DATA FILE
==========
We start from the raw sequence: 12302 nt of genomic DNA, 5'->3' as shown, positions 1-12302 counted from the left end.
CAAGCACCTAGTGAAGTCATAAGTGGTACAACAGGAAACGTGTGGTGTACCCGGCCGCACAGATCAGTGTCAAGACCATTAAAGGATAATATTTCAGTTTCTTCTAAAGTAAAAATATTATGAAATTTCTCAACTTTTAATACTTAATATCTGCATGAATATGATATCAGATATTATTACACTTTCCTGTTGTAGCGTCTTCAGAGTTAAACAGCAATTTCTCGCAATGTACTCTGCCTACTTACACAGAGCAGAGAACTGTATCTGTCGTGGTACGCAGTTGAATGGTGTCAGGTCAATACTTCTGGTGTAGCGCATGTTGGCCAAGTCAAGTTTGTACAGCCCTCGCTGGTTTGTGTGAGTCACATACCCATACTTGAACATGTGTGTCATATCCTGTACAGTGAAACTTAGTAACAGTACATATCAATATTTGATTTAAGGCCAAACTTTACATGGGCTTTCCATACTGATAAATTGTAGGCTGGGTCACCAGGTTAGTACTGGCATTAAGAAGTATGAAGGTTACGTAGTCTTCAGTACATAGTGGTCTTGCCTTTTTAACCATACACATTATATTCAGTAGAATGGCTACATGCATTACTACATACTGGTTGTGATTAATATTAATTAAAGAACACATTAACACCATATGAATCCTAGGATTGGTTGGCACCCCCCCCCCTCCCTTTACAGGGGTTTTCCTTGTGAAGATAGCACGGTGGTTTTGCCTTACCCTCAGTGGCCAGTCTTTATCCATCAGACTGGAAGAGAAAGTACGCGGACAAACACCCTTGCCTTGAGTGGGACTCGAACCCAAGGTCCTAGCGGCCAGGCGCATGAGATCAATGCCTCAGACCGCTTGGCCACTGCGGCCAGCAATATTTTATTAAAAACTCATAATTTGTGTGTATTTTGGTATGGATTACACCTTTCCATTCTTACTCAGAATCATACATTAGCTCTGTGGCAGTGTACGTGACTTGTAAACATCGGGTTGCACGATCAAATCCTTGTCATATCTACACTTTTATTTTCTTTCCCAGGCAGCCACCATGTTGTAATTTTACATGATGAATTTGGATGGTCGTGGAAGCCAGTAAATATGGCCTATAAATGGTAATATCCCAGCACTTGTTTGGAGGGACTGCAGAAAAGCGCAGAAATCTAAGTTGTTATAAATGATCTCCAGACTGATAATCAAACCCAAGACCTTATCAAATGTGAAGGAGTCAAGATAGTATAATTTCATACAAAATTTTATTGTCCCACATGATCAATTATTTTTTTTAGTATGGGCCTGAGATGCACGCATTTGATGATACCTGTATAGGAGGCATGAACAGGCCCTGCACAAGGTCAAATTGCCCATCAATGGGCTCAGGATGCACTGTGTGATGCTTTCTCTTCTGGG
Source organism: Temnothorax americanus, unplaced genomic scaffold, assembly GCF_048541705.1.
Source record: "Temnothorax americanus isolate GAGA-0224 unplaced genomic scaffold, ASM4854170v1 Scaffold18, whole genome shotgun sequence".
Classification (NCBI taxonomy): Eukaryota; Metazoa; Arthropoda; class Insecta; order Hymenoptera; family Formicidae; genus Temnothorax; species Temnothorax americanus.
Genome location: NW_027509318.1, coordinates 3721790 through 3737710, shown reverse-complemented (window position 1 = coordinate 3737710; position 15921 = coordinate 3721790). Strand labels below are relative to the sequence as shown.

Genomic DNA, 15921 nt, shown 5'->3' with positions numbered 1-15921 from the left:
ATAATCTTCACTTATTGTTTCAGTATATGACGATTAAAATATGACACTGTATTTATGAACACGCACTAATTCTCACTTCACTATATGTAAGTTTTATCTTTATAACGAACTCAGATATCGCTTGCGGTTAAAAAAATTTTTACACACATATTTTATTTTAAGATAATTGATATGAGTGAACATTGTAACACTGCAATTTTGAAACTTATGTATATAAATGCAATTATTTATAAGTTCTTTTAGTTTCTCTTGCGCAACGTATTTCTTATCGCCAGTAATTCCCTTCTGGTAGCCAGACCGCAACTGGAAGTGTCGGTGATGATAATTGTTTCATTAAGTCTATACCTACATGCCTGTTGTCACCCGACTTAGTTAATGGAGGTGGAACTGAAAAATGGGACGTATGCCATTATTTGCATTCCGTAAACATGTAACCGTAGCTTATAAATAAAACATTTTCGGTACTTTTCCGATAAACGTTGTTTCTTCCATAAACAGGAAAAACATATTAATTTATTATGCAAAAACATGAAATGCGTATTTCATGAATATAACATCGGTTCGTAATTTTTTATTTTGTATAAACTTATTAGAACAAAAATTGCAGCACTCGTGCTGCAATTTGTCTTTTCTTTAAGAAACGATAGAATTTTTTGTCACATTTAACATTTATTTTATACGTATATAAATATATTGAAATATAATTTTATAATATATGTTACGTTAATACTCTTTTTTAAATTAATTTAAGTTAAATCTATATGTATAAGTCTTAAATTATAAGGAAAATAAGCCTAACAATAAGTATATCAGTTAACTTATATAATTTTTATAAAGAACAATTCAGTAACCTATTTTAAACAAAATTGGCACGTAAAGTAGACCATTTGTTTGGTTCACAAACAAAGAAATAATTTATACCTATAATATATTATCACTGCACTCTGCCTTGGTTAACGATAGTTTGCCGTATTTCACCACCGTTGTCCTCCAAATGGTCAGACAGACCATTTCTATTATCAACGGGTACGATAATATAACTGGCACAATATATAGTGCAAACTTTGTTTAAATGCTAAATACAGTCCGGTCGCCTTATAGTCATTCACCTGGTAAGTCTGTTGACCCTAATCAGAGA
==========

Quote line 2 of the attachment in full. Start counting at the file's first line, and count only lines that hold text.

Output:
CAAGCACCTAGTGAAGTCATAAGTGGTACAACAGGAAACGTGTGGTGTACCCGGCCGCACAGATCAGTGTCAAGACCATTAAAGGATAATATTTCAGTTTCTTCTAAAGTAAAAATATTATGAAATTTCTCAACTTTTAATACTTAATATCTGCATGAATATGATATCAGATATTATTACACTTTCCTGTTGTAGCGTCTTCAGAGTTAAACAGCAATTTCTCGCAATGTACTCTGCCTACTTACACAGAGCAGAGAACTGTATCTGTCGTGGTACGCAGTTGAATGGTGTCAGGTCAATACTTCTGGTGTAGCGCATGTTGGCCAAGTCAAGTTTGTACAGCCCTCGCTGGTTTGTGTGAGTCACATACCCATACTTGAACATGTGTGTCATATCCTGTACAGTGAAACTTAGTAACAGTACATATCAATATTTGATTTAAGGCCAAACTTTACATGGGCTTTCCATACTGATAAATTGTAGGCTGGGTCACCAGGTTAGTACTGGCATTAAGAAGTATGAAGGTTACGTAGTCTTCAGTACATAGTGGTCTTGCCTTTTTAACCATACACATTATATTCAGTAGAATGGCTACATGCATTACTACATACTGGTTGTGATTAATATTAATTAAAGAACACATTAACACCATATGAATCCTAGGATTGGTTGGCACCCCCCCCCCTCCCTTTACAGGGGTTTTCCTTGTGAAGATAGCACGGTGGTTTTGCCTTACCCTCAGTGGCCAGTCTTTATCCATCAGACTGGAAGAGAAAGTACGCGGACAAACACCCTTGCCTTGAGTGGGACTCGAACCCAAGGTCCTAGCGGCCAGGCGCATGAGATCAATGCCTCAGACCGCTTGGCCACTGCGGCCAGCAATATTTTATTAAAAACTCATAATTTGTGTGTATTTTGGTATGGATTACACCTTTCCATTCTTACTCAGAATCATACATTAGCTCTGTGGCAGTGTACGTGACTTGTAAACATCGGGTTGCACGATCAAATCCTTGTCATATCTACACTTTTATTTTCTTTCCCAGGCAGCCACCATGTTGTAATTTTACATGATGAATTTGGATGGTCGTGGAAGCCAGTAAATATGGCCTATAAATGGTAATATCCCAGCACTTGTTTGGAGGGACTGCAGAAAAGCGCAGAAATCTAAGTTGTTATAAATGATCTCCAGACTGATAATCAAACCCAAGACCTTATCAAATGTGAAGGAGTCAAGATAGTATAATTTCATACAAAATTTTATTGTCCCACATGATCAATTATTTTTTTTAGTATGGGCCTGAGATGCACGCATTTGATGATACCTGTATAGGAGGCATGAACAGGCCCTGCACAAGGTCAAATTGCCCATCAATGGGCTCAGGATGCACTGTGTGATGCTTTCTCTTCTGGG